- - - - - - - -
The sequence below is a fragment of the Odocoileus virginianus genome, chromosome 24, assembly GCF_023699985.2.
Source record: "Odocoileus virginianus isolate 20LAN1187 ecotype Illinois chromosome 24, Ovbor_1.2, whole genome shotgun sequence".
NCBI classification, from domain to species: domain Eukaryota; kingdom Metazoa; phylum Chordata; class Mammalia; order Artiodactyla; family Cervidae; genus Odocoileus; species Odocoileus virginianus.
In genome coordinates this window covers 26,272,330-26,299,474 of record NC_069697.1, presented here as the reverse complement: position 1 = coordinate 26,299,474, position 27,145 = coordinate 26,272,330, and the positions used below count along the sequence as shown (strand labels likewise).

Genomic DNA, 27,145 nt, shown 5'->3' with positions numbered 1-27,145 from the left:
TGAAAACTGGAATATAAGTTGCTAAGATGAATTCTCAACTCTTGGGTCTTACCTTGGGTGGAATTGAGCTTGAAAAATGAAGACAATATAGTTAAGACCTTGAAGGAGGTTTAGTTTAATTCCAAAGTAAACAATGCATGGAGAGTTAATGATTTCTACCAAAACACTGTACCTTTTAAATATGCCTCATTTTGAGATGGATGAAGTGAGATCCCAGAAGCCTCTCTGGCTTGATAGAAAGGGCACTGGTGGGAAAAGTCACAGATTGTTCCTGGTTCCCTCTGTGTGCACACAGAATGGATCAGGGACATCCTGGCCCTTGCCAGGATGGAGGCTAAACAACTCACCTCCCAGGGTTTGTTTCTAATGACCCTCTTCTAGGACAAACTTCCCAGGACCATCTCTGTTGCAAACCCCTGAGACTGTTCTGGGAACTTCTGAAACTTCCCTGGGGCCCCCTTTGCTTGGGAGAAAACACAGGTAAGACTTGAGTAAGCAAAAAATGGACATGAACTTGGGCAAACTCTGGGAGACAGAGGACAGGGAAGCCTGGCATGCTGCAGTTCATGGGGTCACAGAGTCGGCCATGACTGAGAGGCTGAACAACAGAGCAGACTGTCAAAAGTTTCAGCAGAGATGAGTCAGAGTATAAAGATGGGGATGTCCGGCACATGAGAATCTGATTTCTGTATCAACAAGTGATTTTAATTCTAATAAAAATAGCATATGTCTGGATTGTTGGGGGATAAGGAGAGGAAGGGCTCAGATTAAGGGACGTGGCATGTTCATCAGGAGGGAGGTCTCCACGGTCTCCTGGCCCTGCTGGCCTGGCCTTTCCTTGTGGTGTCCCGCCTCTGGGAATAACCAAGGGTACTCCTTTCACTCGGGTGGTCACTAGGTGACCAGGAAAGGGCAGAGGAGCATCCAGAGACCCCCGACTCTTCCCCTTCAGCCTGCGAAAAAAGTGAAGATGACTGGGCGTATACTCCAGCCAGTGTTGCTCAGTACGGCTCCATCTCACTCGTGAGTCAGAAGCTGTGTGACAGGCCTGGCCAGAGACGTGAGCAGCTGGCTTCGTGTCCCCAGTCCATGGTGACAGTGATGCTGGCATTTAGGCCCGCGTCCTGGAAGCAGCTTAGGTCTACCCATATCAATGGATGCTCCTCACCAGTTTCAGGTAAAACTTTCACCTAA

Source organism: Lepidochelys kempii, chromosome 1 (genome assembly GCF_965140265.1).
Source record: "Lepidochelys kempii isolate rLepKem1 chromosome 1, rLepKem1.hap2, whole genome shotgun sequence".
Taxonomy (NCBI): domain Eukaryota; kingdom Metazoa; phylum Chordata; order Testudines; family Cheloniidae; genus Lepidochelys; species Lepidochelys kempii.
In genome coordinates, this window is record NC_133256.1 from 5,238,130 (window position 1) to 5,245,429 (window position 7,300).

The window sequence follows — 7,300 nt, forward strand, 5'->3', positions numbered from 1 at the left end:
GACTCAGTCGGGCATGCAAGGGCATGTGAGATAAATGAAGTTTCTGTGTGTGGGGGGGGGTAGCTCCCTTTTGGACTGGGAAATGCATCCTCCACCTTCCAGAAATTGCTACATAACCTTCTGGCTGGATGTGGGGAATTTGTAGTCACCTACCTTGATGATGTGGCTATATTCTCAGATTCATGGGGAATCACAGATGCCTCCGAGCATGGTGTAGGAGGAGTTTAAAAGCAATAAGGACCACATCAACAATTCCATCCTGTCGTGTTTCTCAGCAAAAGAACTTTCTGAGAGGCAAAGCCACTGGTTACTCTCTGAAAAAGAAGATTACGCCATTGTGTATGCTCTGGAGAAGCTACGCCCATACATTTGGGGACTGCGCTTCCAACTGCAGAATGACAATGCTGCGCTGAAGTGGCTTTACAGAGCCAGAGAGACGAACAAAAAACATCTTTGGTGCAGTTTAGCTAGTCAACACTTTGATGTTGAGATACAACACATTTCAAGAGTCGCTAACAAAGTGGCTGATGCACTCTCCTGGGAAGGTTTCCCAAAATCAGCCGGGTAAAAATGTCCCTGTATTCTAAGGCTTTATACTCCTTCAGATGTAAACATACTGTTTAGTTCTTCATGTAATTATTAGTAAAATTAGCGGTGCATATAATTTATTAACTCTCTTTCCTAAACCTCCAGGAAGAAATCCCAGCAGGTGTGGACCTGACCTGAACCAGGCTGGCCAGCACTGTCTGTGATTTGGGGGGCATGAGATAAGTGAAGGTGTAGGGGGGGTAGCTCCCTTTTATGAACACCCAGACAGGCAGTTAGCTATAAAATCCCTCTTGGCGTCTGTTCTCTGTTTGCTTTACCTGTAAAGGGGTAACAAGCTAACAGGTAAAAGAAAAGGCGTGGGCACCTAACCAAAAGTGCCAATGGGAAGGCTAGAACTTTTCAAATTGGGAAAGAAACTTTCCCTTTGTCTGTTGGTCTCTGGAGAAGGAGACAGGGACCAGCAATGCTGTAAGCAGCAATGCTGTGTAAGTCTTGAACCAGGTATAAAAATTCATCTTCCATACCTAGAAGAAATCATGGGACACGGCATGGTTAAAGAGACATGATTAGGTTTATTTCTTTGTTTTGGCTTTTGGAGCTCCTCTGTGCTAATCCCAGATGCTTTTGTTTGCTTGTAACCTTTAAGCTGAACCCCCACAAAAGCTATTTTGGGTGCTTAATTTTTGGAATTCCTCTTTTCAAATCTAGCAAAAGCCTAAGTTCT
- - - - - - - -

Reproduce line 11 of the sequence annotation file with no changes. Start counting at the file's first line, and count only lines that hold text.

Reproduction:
The window sequence follows — 7,300 nt, forward strand, 5'->3', positions numbered from 1 at the left end: